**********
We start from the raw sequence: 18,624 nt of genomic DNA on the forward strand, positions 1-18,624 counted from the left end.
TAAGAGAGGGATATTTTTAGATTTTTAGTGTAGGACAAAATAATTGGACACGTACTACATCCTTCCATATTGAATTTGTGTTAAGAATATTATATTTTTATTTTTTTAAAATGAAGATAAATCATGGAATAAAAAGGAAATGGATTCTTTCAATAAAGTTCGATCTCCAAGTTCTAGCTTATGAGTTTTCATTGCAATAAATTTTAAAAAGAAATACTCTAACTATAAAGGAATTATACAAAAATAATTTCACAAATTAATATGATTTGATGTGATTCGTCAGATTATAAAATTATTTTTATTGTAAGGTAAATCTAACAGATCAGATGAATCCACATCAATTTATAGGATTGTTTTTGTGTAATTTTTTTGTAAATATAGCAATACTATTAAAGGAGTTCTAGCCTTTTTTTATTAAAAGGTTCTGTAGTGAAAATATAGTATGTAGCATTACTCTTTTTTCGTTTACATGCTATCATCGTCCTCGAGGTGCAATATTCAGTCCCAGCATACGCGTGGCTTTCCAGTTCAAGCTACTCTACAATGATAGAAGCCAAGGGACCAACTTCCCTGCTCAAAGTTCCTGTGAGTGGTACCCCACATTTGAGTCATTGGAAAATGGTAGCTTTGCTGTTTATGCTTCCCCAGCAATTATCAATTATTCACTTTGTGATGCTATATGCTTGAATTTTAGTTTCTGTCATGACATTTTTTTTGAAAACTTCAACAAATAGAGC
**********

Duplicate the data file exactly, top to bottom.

We start from the raw sequence: 18,624 nt of genomic DNA on the forward strand, positions 1-18,624 counted from the left end.
TAAGAGAGGGATATTTTTAGATTTTTAGTGTAGGACAAAATAATTGGACACGTACTACATCCTTCCATATTGAATTTGTGTTAAGAATATTATATTTTTATTTTTTTAAAATGAAGATAAATCATGGAATAAAAAGGAAATGGATTCTTTCAATAAAGTTCGATCTCCAAGTTCTAGCTTATGAGTTTTCATTGCAATAAATTTTAAAAAGAAATACTCTAACTATAAAGGAATTATACAAAAATAATTTCACAAATTAATATGATTTGATGTGATTCGTCAGATTATAAAATTATTTTTATTGTAAGGTAAATCTAACAGATCAGATGAATCCACATCAATTTATAGGATTGTTTTTGTGTAATTTTTTTGTAAATATAGCAATACTATTAAAGGAGTTCTAGCCTTTTTTTATTAAAAGGTTCTGTAGTGAAAATATAGTATGTAGCATTACTCTTTTTTCGTTTACATGCTATCATCGTCCTCGAGGTGCAATATTCAGTCCCAGCATACGCGTGGCTTTCCAGTTCAAGCTACTCTACAATGATAGAAGCCAAGGGACCAACTTCCCTGCTCAAAGTTCCTGTGAGTGGTACCCCACATTTGAGTCATTGGAAAATGGTAGCTTTGCTGTTTATGCTTCCCCAGCAATTATCAATTATTCACTTTGTGATGCTATATGCTTGAATTTTAGTTTCTGTCATGACATTTTTTTTGAAAACTTCAACAAATAGAGC